rock salt, are you talking about the stuff they spread on the roads ? i will look for the other stuff. 8 bags of it
    i hope my house doesn't tilt over

    on a side note. both of my neighbors don't even have a softener.

  15. #60
    Residential Design and Consultant knowhow's Avatar
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    Outcast,

    Congrats!

    You'll do fine. Just review the instructions a few times to get to understand them.

    I'm not a professional installer, but I have assisted on a few projects. From what I've learned ...

    there is a lot to do before even getting to the point of putting any salt in the brine tank. It's actually one of the last things you'll do. After everything else is done, including the programming, then you will add water, it should be put in the brine tank prior to adding salt for the first time. Fill to a minimum of 2" above the salt grid. Make sure that the salt dosage is programmed as recommended. After the first regen, the valve will automatically put the correct quantity of water in the brine tank. Then you'll do a manual regen , etc., etc.. (the manual should explain it all)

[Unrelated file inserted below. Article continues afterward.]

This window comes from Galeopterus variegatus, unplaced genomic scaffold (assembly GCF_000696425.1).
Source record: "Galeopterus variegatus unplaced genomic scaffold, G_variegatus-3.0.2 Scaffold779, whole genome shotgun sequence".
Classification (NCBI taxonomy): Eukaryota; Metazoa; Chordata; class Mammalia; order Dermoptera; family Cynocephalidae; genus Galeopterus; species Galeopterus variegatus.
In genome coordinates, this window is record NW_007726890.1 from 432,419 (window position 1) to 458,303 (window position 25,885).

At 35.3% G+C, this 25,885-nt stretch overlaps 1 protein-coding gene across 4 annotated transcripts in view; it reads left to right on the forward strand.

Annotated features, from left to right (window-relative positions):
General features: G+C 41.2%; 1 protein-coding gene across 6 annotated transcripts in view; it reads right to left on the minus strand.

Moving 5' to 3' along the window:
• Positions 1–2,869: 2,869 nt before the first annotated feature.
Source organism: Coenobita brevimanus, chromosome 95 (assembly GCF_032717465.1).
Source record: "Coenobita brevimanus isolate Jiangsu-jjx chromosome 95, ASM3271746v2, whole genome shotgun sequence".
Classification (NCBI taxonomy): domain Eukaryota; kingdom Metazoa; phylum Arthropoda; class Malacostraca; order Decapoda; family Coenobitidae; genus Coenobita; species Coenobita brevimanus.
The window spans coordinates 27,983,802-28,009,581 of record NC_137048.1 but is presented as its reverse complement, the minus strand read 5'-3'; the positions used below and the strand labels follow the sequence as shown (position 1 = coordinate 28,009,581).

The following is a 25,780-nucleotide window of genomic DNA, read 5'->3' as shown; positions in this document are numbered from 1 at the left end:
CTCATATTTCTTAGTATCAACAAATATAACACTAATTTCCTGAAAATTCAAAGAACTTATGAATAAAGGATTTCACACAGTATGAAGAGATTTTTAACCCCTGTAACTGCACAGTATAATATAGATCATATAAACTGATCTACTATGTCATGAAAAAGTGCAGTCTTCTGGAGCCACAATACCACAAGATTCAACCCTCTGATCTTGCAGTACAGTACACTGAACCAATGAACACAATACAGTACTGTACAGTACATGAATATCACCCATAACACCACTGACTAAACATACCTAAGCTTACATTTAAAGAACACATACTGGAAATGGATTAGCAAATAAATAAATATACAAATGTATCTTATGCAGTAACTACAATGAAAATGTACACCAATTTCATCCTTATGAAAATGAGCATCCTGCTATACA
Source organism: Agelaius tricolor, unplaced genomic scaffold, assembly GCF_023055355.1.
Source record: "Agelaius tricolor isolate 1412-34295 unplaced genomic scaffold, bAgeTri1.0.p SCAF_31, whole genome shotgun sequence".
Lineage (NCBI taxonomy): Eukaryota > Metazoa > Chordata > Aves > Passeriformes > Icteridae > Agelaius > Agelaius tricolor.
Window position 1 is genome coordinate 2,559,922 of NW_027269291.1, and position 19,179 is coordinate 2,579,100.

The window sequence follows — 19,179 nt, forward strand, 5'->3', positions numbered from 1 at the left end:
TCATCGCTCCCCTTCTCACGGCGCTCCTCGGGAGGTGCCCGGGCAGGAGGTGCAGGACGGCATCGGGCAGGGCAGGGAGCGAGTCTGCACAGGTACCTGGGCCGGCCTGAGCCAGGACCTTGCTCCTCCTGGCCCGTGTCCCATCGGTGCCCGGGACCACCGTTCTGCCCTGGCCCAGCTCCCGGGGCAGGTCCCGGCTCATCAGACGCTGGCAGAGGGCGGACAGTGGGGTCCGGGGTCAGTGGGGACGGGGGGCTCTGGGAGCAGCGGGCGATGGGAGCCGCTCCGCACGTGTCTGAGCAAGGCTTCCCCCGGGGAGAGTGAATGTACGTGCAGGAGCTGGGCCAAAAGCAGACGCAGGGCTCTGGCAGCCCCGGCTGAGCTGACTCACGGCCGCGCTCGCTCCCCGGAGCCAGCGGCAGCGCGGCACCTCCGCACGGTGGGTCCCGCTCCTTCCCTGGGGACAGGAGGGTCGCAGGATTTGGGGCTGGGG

Will you be doing all the plumbing work? Or will you be hiring a professional?

    Solar salt is my preference. I would advise against filling the brine tank with salt. There is no reason to fill it, unless you are going away for an extended period of time and you are the only one that maintains your new softener. Many people prefer to keep just enough salt in it to satisfy 2 or 3 regens. If you fill it, especially before you've confirmed that your system is working properly, and there is a problem with your brine tank, you'll have a lot of fun emptying the salt from it.

    Enjoy your new softener.